Overview of block by one of the tenant reps: Special features such as churches or schools that would impact the construction
- what are dates and duration of the work
- frequency of inspections scheduled to guarantee safety at the site
- plans for the structural safety of adjacent buildings during excavation phase
- plans for noise, dust and rat prevention
- holidays when there’s no construction
- plan to set up 24/7 hotline for complaints from tenants/how will it be monitored?
- schedule of regular lookaheads (every two weeks is best and should include as many details as possible, be written in plain language,and include a 1-10 scale of anticipated noise)
- Frequency of meetings
- plans regarding traffic: anticipated street closures, set- up for deliveries
- plans for noise and dust mitigation (be sure to let the builder’s rep know that youknow that a noise mitigation plan needs to be available on site)
- at the end of the meeting: Chair presents a wrap-up of major points, reviews who is going to do what to move the process forward and group decides on next meeting date
Nearing the finish line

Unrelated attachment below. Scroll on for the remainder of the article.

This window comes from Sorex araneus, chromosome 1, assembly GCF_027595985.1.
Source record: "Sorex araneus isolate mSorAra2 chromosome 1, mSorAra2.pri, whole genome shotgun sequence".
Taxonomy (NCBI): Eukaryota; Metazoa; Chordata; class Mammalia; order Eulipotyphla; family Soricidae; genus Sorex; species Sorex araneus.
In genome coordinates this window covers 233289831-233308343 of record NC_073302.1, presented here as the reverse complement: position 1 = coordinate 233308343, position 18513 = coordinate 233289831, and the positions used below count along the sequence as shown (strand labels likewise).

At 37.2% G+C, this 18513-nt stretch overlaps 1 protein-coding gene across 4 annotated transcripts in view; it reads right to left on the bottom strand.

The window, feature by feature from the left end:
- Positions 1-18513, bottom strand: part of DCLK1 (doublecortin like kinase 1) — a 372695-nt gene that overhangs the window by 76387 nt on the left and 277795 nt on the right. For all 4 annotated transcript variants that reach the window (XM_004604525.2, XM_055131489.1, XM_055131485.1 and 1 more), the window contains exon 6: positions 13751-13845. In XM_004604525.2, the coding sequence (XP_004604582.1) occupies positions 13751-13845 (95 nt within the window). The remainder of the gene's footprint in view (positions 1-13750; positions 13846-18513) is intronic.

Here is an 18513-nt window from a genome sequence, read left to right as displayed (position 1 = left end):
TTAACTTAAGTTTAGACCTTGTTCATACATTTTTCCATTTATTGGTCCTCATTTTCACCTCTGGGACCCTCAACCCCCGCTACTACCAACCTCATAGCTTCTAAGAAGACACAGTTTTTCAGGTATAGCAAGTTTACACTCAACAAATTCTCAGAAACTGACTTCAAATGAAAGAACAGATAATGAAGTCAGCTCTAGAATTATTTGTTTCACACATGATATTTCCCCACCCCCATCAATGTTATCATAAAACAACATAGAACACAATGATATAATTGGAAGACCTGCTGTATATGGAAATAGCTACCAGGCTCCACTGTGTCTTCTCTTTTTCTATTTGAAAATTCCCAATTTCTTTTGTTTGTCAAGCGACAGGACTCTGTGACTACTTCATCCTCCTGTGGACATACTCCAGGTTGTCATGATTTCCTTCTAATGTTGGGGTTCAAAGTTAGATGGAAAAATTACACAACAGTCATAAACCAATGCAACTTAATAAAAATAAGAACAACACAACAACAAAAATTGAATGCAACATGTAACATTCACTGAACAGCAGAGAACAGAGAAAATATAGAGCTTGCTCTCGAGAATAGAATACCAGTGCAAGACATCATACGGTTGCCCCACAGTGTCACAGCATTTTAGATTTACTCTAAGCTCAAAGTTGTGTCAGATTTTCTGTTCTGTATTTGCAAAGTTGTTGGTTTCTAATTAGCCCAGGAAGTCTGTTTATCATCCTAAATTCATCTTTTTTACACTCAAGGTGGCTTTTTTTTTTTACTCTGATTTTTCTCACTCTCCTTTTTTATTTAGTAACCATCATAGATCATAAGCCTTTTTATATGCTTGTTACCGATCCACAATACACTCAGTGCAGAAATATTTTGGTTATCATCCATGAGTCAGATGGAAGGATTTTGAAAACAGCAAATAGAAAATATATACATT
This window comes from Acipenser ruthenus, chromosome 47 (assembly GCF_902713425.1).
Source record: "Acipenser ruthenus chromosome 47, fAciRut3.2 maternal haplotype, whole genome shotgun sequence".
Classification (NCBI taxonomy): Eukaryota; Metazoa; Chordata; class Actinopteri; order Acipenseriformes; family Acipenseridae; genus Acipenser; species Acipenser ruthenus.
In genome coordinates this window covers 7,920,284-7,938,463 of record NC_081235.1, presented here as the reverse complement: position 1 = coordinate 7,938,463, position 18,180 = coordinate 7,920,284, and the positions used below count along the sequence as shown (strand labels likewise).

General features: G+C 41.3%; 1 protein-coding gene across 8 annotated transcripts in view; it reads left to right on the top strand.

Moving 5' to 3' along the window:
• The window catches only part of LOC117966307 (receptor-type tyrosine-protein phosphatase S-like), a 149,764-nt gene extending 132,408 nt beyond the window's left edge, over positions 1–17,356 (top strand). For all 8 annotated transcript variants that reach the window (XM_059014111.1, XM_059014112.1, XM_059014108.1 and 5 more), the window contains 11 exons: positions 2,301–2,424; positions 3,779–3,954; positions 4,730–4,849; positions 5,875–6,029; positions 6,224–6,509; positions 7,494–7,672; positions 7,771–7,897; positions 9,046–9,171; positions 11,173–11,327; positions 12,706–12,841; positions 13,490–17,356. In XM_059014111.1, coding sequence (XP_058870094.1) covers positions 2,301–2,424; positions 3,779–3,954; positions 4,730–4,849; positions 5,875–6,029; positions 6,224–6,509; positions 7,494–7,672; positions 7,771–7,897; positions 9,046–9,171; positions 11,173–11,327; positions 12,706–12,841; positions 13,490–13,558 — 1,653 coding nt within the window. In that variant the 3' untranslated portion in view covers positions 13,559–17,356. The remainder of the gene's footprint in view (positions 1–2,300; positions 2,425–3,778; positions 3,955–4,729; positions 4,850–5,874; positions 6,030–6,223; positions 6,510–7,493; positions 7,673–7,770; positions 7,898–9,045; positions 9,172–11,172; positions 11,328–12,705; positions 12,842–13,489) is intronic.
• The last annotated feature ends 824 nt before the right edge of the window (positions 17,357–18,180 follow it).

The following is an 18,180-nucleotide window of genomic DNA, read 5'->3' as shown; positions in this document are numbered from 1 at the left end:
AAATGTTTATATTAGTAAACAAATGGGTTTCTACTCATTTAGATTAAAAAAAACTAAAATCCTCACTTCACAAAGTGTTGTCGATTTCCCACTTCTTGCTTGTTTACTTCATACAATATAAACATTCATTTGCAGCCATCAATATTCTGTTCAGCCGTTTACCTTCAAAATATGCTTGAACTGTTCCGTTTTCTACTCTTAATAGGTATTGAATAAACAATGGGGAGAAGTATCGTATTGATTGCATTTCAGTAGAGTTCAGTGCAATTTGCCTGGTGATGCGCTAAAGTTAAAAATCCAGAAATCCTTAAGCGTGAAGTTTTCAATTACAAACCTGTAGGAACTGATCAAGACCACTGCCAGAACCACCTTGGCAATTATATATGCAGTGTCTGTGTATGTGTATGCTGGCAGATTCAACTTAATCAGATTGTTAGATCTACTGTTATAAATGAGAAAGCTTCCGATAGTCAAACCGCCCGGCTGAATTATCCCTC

We’ve just been told that the project next door won’t be finished until February 2021, so we’ve got a long, long way to go. But we’ve also been told that this April the structure should be completely enclosed, which should quiet things down considerably, at least according to the builders.
At the last task force meeting, when they announced the anticipated date of completion, I was tempted to bring up the fact that the Empire State Building was built in one year and 45 days. But, I didn’t give in to this brief urge toward sarcasm and kept quiet. (Not easy but important.)
Until the building is done we will continue to monitor what’s going on, file complaints when necessary, try to maintain good communication with the builders, and continue to let all of our neighbors know, via email, what to expect and when. It may be a cliché, but knowledge really and truly is power.